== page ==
The post-Kirkuk Operation KRG–Baghdad Relations: The Future Status of Barzani

December 6, 2017

Although Masoud Barzani remains as president of the KDP and is playing a consultative, though not insignificant role to Nechirvan Barzani, his career as a “national” leader seems to have come to an end.
A damaged banner bearing a portrait of Kurdish regional president Massoud Barzani is seen as Iraqi forces advance towards the centre of Kirkuk during an operation against Kurdish fighters on October 16, 2017. AFP

As the dust of the war in Kirkuk and the disputed territories in northern Iraq settle down, there are two issues on the forefront: the future of relations between Erbil and Baghdad, and the future status of Masoud Barzani. It is fair to maintain that the Kirkuk Operation signaled the end of Kurdish independence for decades to come and spelled the demise of Barzani.

The Kurdistan Regional Government (KRG) is likely to remain a weak and divided region, increasingly subservient to Baghdad. With the loss of over 50% of the disputed territories and the majority of its oil fields, combined with the commitment for Iraq’s territorial integrity, as was displayed by the international community during the Kirkuk Operation, Kurdish leaders lost any hope they had for independence in the foreseeable future.

The future of Barzani in KRG politics

Masoud Barzani was elected as president of the KRG in the 2009 general election. His term was extended in 2013 through a political arrangement made between the Patriotic Union of Kurdistan (PUK) and the Kurdistan Democratic Party (KDP). On August 19, 2015, his presidency expired and this led to a crisis of legitimacy and mass protests, which were led by the Gorran movement. During the campaign for the referendum, Barzani repeatedly asserted that he will not run for presidency, and that accepting to be president of the KRG was the biggest mistake of his life – apparently Barzani thinks he is too important to occupy a position which was like being a governor of three provinces.

Though late, Barzani seems to have realized that being leader of the KRG automatically puts him in a hierarchically minor position vis-à-vis the Baghdad government. Following the losses inflicted on the KRG during the Kirkuk Operation, fingers were internally and externally pointed at Barzani as he was held responsible for the Peshmarga’s major defeat.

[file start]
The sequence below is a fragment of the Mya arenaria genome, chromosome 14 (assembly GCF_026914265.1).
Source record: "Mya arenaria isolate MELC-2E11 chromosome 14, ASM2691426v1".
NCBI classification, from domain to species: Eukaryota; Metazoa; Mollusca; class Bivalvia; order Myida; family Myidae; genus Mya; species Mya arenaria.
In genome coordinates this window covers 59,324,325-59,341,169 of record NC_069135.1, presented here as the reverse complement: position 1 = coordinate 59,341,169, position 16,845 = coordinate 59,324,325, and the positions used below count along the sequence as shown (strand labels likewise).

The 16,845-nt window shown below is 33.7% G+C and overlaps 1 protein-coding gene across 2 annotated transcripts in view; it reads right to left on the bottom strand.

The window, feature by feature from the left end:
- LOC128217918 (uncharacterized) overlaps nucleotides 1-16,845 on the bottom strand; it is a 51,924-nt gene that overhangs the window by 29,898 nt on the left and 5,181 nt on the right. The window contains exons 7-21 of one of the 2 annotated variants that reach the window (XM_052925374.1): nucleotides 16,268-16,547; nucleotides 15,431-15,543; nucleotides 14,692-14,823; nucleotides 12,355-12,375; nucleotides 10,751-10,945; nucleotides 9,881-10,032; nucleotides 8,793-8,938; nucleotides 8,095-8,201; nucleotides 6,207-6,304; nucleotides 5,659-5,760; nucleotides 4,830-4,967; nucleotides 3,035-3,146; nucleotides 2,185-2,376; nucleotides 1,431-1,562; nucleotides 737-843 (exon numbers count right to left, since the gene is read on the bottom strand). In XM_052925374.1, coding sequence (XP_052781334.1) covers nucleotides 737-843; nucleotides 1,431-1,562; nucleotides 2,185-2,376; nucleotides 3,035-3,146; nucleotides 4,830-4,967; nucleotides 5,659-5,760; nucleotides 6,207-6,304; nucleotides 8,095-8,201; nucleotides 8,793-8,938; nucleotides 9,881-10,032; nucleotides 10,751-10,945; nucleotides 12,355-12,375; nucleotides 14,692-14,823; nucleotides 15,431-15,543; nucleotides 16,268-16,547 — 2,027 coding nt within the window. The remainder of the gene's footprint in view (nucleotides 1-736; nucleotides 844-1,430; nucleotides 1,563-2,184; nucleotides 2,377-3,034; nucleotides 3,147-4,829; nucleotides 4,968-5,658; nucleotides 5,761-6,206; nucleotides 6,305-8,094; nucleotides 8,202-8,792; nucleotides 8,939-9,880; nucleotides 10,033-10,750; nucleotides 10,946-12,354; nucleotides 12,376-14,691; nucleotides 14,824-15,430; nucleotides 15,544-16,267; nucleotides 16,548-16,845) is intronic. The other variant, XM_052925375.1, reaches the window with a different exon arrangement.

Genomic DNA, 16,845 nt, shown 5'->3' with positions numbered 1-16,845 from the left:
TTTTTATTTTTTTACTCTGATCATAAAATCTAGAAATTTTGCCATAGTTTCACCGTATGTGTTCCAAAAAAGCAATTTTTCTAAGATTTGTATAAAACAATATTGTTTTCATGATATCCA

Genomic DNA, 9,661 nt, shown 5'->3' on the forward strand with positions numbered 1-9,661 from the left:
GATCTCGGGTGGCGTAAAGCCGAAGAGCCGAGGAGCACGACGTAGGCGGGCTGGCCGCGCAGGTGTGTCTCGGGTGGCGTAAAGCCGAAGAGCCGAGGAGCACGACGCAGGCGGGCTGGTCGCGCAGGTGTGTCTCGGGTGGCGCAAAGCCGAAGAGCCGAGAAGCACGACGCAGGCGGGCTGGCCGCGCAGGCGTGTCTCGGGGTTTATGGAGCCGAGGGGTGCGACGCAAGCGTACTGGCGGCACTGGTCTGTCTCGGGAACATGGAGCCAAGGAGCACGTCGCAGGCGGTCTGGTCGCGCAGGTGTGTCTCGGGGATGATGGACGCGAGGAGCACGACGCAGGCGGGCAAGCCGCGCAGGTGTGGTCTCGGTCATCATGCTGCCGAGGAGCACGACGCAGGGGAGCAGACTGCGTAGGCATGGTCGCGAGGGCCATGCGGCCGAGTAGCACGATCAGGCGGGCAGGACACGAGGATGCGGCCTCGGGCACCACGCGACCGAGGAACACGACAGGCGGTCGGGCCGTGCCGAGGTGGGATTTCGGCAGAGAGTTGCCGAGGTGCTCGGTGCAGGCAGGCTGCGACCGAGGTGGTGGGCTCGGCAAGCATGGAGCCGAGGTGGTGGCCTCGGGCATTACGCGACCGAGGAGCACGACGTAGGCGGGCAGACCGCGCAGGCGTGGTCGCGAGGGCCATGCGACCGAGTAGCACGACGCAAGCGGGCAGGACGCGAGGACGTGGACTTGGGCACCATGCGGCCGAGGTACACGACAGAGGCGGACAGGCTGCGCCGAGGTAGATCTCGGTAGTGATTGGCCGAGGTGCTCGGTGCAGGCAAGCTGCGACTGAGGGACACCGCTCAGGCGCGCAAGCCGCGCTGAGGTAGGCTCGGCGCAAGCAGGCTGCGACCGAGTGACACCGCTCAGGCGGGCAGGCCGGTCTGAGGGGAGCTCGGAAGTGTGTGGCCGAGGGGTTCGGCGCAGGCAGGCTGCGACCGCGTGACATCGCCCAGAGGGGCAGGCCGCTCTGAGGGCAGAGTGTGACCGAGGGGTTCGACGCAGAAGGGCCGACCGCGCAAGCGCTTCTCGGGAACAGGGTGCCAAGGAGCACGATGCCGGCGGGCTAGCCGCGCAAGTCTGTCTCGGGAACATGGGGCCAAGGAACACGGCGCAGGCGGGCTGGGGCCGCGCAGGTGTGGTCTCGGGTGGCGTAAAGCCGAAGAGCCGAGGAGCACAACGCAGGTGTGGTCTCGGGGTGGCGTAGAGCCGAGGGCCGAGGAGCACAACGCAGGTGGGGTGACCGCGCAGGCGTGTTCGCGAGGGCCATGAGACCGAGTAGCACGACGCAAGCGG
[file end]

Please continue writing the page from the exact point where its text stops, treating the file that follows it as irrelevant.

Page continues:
Moreover, officials in Baghdad and abroad, the US in particular, sent the KRG unfailing messages of possible repercussions of the referendum, which were single-handedly carried out in spite of objections raised by the international community. Thus, he gambled and lost more than what he estimated.

Having heard the message clear and loud, on October 29 Barzani sent a letter to the KRG parliament in which he requested for his powers to be delegated between the government and parliament. It is noteworthy that on October 24 Kurdish lawmakers voted overwhelmingly to extend the current term of the parliament for eight more months to be followed by an election. In his resignation speech, Barzani vigorously defended his decision to hold the September 25 referendum. He stated: “The results can never be erased… the Iraqi attack on Kirkuk and other Kurdish held territory vindicated my position that Baghdad no longer believed in federalism and instead wanted to curtail Kurdish rights.”

Following his resignation, Barzani has repeatedly stated that he will stay fighting as “an ordinary Peshmarga.” On November 1, 2017, he toured Peshmarga forces on the new frontiers, separating them from Iraqi troops and Shiite militias near Fishhabur in Dohuk and Makhmour in Mosul.

Political analysts anticipate that Barzani will remain leading KRG politics from behind the scenes for several reasons. In his letter to the KRG parliament, while Barzani did not admit defeat or apologize, he requested for his nephew and son-in-law Nechirvan Barzani, the ongoing prime minister of the KRG, to lead the country out of the current crisis. Nechirvan Barzani does not have the personal caliber to stand to Barzani. While the Barzani dynasty is formed on the basis of a religious hierarchical order where the orders of the elders are strictly obeyed, his close aides are not at pain to conceal this reality. “Barzani will stay in Kurdish politics and lead the high political council, but on Nov. 1st he will no longer be president of the region,” Hemin Hawrami, a senior advisor of Barzani stated. Umed Khoshnaw, head of the KDP group in the KRG parliament stated that the resignation of Barzani will give him “more time to play a bigger role in supporting Peshmarga efforts to defend Kurdish rights,” and that “he will stay to be the only person capable of guaranteeing Kurdish rights and the unifying element of Kurdish society.”

The Abadi factor in future relations between Baghdad and Erbil

Following the success of the Iraqi forces, the Baghdad administration re-negated from earlier agreements they made with PUK officials for a joint administration in Kirkuk and in other disputed territories. Qasem Soleimani, the commander of the Iranian Revolutionary Guard Quds Corp, who planned and executed the Kirkuk Operation (October 16-20, 2017), had made a secret deal with leading members of the PUK in order to divide and eventually overrun the KRG. Should the plan realize, it will lead to the formation of a new region in Sulaymaniyah and Halabja.